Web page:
I love having a yummy dinner out with my husband, Tom. Of course, he always leaves a generous tip for the waitress.
You probably do the same thing… tip the waiter whenever you eat out or receive some exceptional service from someone. That’s what good people do, right?
But I’ve found that this practice doesn’t always go as expected.
Not with waitresses in Finland, and not with God.
For example, visiting our son in Finland this summer taught us that Finns don’t tip. Learning that information didn’t matter—my husband, Tom, tipped anyway.
I got used to the baffled looks we received from waitresses wondering what they were suppose to do with the money we’d left on the table.
I’m sure they figured it out, and appreciated the extra cash.
But I don’t think tipping goes over well with God.
You’ve probably seen it—people giving to God. Yet you know something is lacking. Maybe you’ve even done it yourself. I know I have.
The offering basket comes around at a Sunday church service, and we dig in our purse or wallet and then put whatever money we find into the offering basket.
That’s not “giving to God.” That’s “leaving God a tip.”
And I’m sure He looks rather perplexed when we do so.
Because it’s not about the money… be it a lot or a little.
It’s about our attitude.
Giving to God holds at least two conditions
- It should be intentional
- It should cost us more than our extra nickels, dimes, and dollars.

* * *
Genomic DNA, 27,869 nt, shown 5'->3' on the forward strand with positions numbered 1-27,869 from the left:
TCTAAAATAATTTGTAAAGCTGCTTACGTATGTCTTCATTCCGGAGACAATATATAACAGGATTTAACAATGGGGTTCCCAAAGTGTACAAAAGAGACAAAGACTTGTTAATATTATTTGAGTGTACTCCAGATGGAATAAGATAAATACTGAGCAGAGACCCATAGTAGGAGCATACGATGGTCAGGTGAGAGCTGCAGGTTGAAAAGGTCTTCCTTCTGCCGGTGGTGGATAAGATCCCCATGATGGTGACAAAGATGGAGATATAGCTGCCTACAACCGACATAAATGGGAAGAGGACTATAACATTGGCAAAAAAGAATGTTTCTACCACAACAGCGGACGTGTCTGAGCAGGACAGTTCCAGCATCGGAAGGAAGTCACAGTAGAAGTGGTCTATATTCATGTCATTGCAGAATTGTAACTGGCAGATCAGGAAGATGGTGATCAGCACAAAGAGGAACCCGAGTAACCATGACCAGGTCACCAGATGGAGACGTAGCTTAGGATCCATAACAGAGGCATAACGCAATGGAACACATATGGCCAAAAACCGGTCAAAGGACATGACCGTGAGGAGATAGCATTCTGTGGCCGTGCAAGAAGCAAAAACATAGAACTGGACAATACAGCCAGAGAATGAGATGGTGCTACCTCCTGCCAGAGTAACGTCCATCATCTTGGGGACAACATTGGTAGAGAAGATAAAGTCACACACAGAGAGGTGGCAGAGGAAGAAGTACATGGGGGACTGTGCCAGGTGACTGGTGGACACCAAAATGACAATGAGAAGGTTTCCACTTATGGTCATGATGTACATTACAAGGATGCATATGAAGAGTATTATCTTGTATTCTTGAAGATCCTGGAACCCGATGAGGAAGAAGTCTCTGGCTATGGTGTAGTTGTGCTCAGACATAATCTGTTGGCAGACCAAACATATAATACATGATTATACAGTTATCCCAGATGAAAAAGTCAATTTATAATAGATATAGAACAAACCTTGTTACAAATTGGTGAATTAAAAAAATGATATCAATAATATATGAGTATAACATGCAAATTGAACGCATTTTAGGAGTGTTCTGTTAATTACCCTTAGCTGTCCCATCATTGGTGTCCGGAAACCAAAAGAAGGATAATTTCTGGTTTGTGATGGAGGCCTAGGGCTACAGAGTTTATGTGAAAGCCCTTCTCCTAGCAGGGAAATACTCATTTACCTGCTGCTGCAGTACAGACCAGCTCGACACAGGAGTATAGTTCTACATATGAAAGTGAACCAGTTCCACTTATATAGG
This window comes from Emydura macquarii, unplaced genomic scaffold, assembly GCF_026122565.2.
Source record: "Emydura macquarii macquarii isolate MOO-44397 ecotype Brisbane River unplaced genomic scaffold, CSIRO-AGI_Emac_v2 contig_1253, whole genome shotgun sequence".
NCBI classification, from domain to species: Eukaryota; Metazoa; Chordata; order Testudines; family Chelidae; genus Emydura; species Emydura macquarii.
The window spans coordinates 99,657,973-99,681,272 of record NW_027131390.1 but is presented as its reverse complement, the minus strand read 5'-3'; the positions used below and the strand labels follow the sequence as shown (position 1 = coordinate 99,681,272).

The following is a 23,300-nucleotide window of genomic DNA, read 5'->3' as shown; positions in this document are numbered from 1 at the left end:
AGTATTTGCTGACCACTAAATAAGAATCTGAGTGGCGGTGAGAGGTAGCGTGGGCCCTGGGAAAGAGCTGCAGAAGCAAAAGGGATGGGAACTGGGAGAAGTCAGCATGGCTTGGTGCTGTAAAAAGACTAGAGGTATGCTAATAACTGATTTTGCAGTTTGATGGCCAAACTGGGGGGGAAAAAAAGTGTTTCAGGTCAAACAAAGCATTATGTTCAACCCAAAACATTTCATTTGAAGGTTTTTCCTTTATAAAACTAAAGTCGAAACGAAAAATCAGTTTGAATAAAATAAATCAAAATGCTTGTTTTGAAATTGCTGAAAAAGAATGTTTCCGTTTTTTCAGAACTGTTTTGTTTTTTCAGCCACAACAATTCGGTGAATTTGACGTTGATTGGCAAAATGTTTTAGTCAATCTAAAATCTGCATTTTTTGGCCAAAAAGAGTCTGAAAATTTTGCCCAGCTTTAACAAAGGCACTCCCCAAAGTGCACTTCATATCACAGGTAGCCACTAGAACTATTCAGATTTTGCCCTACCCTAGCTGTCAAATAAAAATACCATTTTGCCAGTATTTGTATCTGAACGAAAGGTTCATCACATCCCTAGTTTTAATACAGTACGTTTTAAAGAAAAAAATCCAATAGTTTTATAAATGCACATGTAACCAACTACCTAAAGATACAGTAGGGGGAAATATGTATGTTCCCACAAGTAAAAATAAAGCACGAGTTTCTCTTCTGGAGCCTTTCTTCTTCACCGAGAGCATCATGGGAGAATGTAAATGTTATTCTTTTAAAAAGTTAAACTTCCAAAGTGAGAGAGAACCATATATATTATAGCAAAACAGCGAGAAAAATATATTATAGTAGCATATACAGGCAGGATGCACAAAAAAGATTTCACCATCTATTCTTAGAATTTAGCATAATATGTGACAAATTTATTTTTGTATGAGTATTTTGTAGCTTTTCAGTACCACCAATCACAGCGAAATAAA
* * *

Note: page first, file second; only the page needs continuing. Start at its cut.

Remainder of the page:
In God’s kingdom we give—purposefully and at personal cost.
Whether it’s in an offering basket, a check to a missionary, or a Christmas package to the homeless, we are to approach it intentionally and with an “ouch” to our personal budget.
Each of you should give what you have decided in your heart to give, not reluctantly or under compulsion, for God loves a cheerful giver (2 Corinthians 9:7 NIV italics mine).
I’m not going to offer God, my God, sacrifices that are no sacrifice (2 Samuel 24:24 italics mine).
So… deep breath… ask yourself these questions
- Do I give intentionally?
- Is my sacrifice a real sacrifice?
- Do I just give God a tip and think I’ve honored Him like I should?
Don’t worry. I won’t tell anyone how you answered those questions. But I will encourage you to start doing more than just leaving God a tip when the offering plate comes around.
Because how you handle your money is important to your legacy of faith. Your attitude towards money tells people if the money you have is your money or God’s. Big difference.
People notice, especially little people, and so does the Lord.
It’s the season for giving. Let’s do it right.
Catch you later,